MEM­ORY MAK­ERS

Hand­made stock­ings, a fes­tive fruit­cake, Christ­mas lasagna— be­hind ev­ery hol­i­day tra­di­tion is a fam­ily mem­ber de­voted to keep­ing those ri­tu­als and recipes alive

Southern Living (USA) - - Contents - BY JENNA BUSH HAGER

Be­hind ev­ery hol­i­day tra­di­tion is a fam­ily mem­ber de­voted to keep­ing the ri­tu­als and recipes alive.

When I imag­ine my Ganny, I think of her hands busy (usu­ally her mouth too) as she metic­u­lously needle­pointed. She worked on many projects, but her most pre­cious were stock­ings for her great-grand­chil­dren. My daugh­ters, Mila and Poppy, hang their own each year with care. Mila’s is tra­di­tional, with her name stitched in cur­sive next to poin­set­tias; Poppy’s has a Christ­mas cat watch­ing Santa sus­pi­ciously, as only cats do.

Grow­ing up, Christ­mas was about tamales, gua­camole, car­ol­ing, and cousin skits. But mostly, it was all about fam­ily, and it cen­tered around our grand­par­ents, our North Stars.

When they were Pres­i­dent and First Lady, our huge, ram­bunc­tious crew of un­cles, aunts, and cousins trav­eled from all over— Texas, Florida, Vir­ginia, and Mary­land—de­scend­ing upon the White House for the hol­i­day. On Christ­mas Eve, we drove to Camp David, the Pres­i­den­tial re­treat in Mary­land. The cab­ins, named af­ter the trees in the area (Aspen, Red Oak, Maple, Elm), were just the right size for each of our fam­i­lies. We gath­ered in the main cabin, Lau­rel Lodge, for good food and plenty of laugh­ter.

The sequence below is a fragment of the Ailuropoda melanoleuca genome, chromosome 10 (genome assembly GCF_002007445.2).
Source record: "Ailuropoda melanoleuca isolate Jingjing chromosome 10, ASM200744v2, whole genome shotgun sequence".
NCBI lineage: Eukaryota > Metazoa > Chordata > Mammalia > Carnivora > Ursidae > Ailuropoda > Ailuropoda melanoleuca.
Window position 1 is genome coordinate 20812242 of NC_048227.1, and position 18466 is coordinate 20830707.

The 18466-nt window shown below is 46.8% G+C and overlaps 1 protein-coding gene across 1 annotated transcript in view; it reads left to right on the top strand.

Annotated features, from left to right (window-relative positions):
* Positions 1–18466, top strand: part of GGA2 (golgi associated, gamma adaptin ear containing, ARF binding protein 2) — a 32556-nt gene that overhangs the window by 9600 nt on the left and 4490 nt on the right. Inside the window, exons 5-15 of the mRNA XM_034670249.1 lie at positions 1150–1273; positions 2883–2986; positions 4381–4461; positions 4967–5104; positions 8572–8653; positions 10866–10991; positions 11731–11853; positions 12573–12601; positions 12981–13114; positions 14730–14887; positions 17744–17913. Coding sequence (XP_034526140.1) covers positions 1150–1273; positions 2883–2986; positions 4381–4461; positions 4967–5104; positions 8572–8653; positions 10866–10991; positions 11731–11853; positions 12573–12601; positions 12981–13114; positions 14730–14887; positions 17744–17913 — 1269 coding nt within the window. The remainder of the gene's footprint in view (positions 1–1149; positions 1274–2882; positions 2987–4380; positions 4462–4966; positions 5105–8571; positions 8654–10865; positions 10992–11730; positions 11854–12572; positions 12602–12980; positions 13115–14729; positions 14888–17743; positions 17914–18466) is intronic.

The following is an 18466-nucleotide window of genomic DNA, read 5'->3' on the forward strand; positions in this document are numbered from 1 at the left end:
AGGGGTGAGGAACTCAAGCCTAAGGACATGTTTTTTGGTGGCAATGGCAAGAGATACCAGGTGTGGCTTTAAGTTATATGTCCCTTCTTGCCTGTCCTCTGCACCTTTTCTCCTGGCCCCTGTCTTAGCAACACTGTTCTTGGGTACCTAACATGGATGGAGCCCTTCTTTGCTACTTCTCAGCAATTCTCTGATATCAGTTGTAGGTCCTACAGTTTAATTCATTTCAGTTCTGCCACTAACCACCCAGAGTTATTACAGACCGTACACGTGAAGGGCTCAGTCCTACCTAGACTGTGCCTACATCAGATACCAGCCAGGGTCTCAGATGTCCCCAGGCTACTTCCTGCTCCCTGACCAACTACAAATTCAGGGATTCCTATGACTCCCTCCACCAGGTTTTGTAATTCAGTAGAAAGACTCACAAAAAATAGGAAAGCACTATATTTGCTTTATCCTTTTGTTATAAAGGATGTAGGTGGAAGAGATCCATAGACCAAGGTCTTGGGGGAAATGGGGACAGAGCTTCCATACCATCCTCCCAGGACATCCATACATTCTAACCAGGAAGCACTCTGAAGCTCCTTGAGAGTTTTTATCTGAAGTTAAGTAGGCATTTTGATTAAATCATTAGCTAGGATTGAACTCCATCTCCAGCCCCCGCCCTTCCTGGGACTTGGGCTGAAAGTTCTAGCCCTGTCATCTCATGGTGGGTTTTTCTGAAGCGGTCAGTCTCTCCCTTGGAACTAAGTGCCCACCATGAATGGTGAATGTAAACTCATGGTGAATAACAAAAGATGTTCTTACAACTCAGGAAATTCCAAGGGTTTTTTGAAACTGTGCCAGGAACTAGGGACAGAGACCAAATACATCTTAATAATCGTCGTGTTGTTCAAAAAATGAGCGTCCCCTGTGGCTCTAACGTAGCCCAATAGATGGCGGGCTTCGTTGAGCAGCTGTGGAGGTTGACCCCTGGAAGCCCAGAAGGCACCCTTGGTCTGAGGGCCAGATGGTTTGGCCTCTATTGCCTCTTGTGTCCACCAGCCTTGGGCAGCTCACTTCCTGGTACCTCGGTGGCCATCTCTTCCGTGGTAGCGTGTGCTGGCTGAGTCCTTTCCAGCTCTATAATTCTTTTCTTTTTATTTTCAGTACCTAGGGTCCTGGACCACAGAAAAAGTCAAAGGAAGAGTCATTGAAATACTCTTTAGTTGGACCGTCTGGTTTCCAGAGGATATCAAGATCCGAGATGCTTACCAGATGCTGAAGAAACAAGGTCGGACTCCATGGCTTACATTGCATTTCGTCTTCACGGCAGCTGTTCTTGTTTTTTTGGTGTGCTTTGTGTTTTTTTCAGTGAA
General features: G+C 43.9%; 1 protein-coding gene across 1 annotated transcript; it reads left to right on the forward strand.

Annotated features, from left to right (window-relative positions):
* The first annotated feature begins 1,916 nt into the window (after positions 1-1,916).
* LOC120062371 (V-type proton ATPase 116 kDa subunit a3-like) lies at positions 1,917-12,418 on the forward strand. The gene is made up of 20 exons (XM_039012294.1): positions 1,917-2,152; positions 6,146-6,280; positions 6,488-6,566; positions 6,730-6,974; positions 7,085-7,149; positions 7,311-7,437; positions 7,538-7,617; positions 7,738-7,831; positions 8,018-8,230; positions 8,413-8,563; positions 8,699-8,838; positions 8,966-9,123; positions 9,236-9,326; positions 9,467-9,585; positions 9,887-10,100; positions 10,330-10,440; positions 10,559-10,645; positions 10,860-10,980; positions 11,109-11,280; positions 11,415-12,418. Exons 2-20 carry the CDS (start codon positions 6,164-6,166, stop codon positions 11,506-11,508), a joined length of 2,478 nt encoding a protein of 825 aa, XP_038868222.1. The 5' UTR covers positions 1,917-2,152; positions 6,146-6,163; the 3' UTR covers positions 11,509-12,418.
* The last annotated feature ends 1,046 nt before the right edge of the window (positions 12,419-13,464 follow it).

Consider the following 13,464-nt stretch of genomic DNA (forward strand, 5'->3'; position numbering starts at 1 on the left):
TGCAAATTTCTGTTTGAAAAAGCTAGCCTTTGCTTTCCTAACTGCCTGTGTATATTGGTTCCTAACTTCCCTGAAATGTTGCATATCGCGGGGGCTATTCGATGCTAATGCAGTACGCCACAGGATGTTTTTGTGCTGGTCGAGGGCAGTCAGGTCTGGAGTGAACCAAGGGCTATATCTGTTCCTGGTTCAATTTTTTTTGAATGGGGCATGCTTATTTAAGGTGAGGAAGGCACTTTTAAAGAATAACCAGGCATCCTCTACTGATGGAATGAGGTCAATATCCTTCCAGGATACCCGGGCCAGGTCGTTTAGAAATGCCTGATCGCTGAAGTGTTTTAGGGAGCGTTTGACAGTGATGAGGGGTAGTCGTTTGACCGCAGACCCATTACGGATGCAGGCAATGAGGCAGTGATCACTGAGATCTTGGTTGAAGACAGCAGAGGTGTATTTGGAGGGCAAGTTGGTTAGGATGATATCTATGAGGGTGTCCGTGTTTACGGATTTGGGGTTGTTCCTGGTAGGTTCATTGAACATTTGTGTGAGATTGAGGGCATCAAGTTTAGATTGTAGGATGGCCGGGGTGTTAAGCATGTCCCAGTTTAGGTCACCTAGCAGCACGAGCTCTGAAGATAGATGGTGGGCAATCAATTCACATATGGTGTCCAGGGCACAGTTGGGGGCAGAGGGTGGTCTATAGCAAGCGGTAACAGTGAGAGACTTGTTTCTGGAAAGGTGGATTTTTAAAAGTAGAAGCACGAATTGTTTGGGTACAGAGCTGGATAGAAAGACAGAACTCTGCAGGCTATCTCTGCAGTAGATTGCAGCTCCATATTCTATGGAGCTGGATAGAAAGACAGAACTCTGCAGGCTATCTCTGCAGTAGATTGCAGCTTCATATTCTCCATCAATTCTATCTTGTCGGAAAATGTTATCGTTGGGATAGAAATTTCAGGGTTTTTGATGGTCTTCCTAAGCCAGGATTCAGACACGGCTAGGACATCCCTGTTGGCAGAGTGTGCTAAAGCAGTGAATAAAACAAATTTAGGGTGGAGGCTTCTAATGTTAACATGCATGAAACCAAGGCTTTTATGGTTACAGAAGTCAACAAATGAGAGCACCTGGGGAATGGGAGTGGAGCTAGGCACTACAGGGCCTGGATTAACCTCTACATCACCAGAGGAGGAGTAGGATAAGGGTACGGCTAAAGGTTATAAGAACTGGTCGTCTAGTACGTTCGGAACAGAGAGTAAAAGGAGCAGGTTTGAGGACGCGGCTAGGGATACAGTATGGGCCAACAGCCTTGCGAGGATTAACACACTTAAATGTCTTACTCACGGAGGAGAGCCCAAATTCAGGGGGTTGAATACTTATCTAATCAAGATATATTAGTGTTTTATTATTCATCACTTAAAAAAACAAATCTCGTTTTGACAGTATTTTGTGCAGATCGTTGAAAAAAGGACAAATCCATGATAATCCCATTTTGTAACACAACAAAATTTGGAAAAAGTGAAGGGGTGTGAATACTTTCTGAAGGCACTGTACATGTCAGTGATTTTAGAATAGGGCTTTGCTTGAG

This Christ­mas, our first with­out Ganny, I’m nos­tal­gic for the days when we were to­gether. This time of year is full of love, but for those who have re­cently lost some­one, that loss is il­lu­mi­nated. My grand­fa­ther wrote this let­ter to his mom af­ter their 3-year-old daugh­ter, Robin, passed away. “Dear Mum,

There is about our house a need. There is a run­ning, pul­sat­ing rest­less­ness of the four boys as they strug­gle to learn and grow; the world em­braces them… all this won­der needs a coun­ter­part. We need some starched crisp frocks to go with all our torn-kneed blue jeans and hel­mets. We need some soft blond hair to off­set those crew cuts. We need a le­git­i­mate Christ­mas an­gel....”

Ask any mem­ber of our fam­ily, and we know who greeted Ganny in heaven: that “Christ­mas an­gel,” her daugh­ter Robin.

The void Ganny left is enor­mous; her place at the ta­ble will never be filled. I miss her jokes and laugh­ter. I even miss her ar­gu­ing with me about my love of cats.

Ganny left so much of her­self here. And up un­til the last year of her life, she needle­pointed fever­ishly. She wanted to make sure there were stock­ings on re­serve for great-grand­chil­dren who would come af­ter she was gone. That was our Ganny:

She wanted to leave the world a lit­tle more beau­ti­ful through her work, her words, and even her needle­point stock­ings.

A fa­vorite photo of Hager and her Ganny

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